MAZAR-I-SHARIF, Afghanistan, Nov 9 (Reuters) - Afghan police have detained two men on suspicion of involvement in a suicide bomb attack this week that killed more than 50 people in the north of the country, the provincial governor said on Friday.
Tuesday's blast, in the relatively peaceful north, shook public confidence in the ability of the government and the 50,000 foreign troops in the country to provide security more than six years after the Taliban were ousted from power.
Taliban insurgents have carried out more than 130 suicide attacks in Afghanistan this year, but denied responsibility for the attack in the northern town of Baghlan that killed six opposition parliamentarians and a large number of schoolchildren.
The insurgent denial has sparked widespread speculation and conspiracy theories over who might be responsible amid a general atmosphere of fear and suspicion.
Police arrested two men in Baghlan -- one a mosque prayer leader, the other a resident of the industrial part of the town where the blast took place -- provincial governor Mohammad Alam Ishaaqzai told Reuters.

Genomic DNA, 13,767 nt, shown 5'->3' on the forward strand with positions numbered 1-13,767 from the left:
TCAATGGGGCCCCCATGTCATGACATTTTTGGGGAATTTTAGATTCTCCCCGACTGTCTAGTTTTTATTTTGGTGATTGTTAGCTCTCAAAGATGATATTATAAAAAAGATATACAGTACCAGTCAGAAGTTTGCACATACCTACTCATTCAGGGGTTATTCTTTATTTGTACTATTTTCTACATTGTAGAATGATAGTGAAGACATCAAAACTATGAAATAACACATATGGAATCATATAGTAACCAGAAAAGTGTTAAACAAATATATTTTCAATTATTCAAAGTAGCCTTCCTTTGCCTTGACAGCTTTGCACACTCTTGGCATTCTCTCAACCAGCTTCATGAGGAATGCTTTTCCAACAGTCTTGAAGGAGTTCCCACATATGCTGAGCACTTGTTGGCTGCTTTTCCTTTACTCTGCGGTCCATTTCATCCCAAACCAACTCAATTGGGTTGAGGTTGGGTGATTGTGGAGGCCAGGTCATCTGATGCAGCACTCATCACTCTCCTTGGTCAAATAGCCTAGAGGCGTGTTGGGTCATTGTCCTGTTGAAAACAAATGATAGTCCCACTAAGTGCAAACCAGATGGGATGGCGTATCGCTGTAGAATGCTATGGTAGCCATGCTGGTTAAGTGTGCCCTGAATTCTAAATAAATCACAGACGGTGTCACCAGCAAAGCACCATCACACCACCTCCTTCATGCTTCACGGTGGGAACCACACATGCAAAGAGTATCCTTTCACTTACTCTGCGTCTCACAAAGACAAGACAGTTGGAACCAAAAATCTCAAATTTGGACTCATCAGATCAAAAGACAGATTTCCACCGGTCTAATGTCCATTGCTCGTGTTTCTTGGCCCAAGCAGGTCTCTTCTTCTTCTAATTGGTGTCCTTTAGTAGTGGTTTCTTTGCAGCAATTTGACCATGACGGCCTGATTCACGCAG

"The initial investigation shows these men may have had a hand in this attack," he said, but declined to say whether the men were affiliated to any insurgent or political group.
A high-ranking Interior Ministry team from the capital Kabul were questioning the pair, he said.
Northern Afghanistan has been relatively peaceful and prosperous compared with the south and east, where Taliban suicide attacks are common and insurgents are locked in daily battles with Afghan and foreign forces. (Reporting by Tahir Qadiry; Writing by Jon Hemming; Editing by Alex Richardson)